Shared Lives Carer Lyndsey Shaw joins call for others to apply for the 'rewarding' job
As council chiefs issue a plea for more people to open up their home to vulnerable adults - offer temporary respite to their carers - one Leeds mum tells the Yorkshire Evening Post why the job is so "rewarding".
Mum-of-two Lyndsey Shaw is continuing the family tradition as a Shared Lives Carer.
She decided to open up her home to the scheme in 2007 after watching her parents do it when she grew up - and she says she’s never looked back.
Lyndsey, 39, of Bramley, said: “When I was a teenager at school my mum and dad had people come for respite.
“I never really thought I would do that myself but then as I got older and had children of my own, my mum started doing it again.
“The service users would come to my home and we’d play or go shopping or bowling. I thought I could do that myself - with having young children it suited me having to go out. They would come along on the school run or we did things as a family.”
The numbers of people registered on the Shared Lives Carers scheme in Leeds has fallen to an all-time low of 45 - far below the highs of previous years where up to 110 people were registered.
The scheme offers invaluable respite from over night stays to up to six months - in times of crisis - and Shared Lives Carers need no experience, as full training is given, just be over 18, with a spare bedroom.
She said: “It’s very rewarding because you get to know them - the service user is part of your family.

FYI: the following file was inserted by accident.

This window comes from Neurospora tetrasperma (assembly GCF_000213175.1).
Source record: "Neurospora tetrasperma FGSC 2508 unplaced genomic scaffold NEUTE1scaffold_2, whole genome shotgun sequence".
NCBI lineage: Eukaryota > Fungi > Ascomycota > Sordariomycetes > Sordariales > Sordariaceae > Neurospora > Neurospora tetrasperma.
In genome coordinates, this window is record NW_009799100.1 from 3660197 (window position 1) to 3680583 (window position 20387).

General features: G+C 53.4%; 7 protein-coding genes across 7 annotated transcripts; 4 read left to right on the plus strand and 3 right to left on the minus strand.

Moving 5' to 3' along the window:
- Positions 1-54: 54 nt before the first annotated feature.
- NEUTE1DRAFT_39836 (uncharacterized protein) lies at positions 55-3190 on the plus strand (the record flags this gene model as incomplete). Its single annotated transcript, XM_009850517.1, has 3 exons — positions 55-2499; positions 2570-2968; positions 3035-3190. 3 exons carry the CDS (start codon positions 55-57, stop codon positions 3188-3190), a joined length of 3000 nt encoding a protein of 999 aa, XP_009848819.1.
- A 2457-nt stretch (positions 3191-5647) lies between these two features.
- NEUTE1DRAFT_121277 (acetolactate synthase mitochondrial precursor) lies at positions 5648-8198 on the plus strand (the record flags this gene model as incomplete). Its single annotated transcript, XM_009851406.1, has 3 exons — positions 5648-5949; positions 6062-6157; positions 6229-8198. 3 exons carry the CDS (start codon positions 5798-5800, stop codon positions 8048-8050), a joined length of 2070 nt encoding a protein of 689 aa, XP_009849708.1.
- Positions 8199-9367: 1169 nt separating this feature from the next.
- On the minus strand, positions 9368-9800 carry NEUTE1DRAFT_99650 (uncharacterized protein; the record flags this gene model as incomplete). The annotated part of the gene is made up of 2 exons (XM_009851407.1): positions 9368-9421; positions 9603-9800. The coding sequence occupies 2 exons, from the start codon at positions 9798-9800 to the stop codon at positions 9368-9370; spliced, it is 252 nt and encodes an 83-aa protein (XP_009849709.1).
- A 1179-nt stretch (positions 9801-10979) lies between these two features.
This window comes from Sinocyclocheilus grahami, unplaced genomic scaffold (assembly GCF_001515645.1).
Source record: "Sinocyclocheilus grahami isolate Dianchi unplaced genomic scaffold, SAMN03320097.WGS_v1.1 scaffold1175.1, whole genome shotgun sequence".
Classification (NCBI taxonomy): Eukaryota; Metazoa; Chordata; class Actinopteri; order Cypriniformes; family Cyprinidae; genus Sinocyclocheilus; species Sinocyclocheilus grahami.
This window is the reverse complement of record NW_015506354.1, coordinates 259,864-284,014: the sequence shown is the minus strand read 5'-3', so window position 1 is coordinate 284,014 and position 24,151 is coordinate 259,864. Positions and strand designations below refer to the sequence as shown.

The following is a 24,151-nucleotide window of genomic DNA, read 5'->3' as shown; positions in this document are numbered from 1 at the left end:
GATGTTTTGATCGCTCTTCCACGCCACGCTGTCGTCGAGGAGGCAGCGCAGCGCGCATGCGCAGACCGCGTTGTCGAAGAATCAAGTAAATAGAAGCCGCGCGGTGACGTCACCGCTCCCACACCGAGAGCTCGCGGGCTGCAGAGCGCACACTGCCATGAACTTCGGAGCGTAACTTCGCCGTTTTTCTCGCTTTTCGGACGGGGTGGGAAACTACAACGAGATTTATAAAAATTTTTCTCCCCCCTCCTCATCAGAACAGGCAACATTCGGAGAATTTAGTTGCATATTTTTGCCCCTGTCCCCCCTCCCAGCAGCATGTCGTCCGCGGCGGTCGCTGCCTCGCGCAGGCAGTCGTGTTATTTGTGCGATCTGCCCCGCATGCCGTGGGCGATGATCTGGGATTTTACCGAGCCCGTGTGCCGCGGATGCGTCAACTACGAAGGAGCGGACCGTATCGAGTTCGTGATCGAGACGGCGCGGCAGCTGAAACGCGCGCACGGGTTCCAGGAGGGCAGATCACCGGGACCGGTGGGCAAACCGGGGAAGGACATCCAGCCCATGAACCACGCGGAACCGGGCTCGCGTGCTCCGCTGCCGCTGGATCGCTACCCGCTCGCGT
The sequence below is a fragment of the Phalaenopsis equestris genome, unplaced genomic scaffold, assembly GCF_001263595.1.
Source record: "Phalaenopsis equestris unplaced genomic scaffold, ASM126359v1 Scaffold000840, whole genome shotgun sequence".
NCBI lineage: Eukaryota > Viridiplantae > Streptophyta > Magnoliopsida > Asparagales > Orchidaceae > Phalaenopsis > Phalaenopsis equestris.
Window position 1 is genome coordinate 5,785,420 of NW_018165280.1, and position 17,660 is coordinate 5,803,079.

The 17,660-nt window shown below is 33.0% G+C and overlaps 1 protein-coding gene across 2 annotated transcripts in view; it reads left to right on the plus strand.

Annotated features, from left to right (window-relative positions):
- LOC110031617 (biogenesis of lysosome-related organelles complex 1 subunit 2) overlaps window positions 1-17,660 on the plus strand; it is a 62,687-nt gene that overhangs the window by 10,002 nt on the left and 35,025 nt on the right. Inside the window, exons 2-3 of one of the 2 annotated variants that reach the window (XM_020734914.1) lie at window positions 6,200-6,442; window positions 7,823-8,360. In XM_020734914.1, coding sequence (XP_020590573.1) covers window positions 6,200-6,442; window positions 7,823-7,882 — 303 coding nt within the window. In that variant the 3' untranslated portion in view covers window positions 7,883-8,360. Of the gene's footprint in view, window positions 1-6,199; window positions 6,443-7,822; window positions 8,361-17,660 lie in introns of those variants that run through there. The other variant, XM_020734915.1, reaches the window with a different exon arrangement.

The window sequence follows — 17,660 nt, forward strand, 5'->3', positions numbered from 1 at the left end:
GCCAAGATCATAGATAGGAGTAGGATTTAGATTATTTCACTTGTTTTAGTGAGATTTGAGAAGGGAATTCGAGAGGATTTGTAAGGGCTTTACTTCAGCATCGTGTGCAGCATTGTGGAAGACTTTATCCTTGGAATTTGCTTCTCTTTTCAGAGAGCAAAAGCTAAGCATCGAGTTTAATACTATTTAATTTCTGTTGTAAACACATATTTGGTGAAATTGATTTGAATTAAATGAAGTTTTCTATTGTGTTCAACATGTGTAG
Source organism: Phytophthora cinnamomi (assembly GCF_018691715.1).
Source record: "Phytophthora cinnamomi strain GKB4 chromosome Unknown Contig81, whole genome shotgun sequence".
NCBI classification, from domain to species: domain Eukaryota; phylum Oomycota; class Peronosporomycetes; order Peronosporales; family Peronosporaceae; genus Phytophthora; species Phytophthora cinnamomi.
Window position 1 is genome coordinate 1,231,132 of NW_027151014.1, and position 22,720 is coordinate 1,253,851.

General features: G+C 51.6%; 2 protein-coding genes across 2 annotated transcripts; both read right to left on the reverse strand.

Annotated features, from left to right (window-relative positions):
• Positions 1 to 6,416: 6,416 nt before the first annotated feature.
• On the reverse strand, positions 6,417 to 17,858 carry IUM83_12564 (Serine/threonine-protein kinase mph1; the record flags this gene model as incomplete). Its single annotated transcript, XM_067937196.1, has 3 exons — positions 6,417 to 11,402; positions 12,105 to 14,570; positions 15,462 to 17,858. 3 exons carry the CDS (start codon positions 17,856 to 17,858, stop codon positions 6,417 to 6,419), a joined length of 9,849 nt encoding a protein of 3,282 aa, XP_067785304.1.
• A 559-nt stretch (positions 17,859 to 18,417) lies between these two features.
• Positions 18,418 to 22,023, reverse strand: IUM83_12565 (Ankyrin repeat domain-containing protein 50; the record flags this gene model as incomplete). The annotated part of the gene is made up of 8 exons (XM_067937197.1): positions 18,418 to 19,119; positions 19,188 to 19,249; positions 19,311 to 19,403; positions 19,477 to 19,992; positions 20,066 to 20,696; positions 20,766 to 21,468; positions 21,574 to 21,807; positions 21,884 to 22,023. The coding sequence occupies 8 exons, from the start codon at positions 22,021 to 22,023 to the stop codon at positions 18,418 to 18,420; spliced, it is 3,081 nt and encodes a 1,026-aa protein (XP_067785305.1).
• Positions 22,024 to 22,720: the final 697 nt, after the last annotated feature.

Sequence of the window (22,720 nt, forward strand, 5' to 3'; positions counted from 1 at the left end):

“You see them as family coming to stay with you, really. And you see that they get a lot out of that - they gain independence and social skills, meeting new people and going to new places.”
She said: “More than ever with Covid happening, I’ve realised how important this service is.
“Because people weren’t going to their day centres or doing their normal activities - and some of those activities still haven’t resumed - they really and truly do appreciate it.
“You can feel the relief on parents’ and carers’ faces because they can actually have a bit of time to themselves.
“And the service users appreciate it - it’s a break for them as well, from being in their homes all the time.”
She added: “It’s like a holiday on both sides.
“We have a laugh really. Anyone that stays for respite, we will have family things we need to do - we might be invited somewhere to a party and they will just come along with us. They’re part of the family.”
Heather Wilkinson, 31, who has learning difficulties and scoliosis, has been staying with Lyndsey for respite for the past six years.
Lyndsey said: “She can’t be left on her own. It’s a matter of supporting her really when out and about with money or making decisions, getting ready for the day, explaining what’s going to happen that day, being there to support her really.”
Heather gave the Yorkshire Evening Post a thumbs up when asked if she enjoyed staying at Lyndsey’s and said: “It’s good.”
She enjoys the family’s dogs as well as listening to music and watching DVDs, said Lyndsey.
Lyndsey added: “It’s a very rewarding job. If you have time to share your life with other people, for them to be involved in your family and your activities.
“I don’t see it as work because people are fitting into your family and it is enjoyable when someone is staying.”
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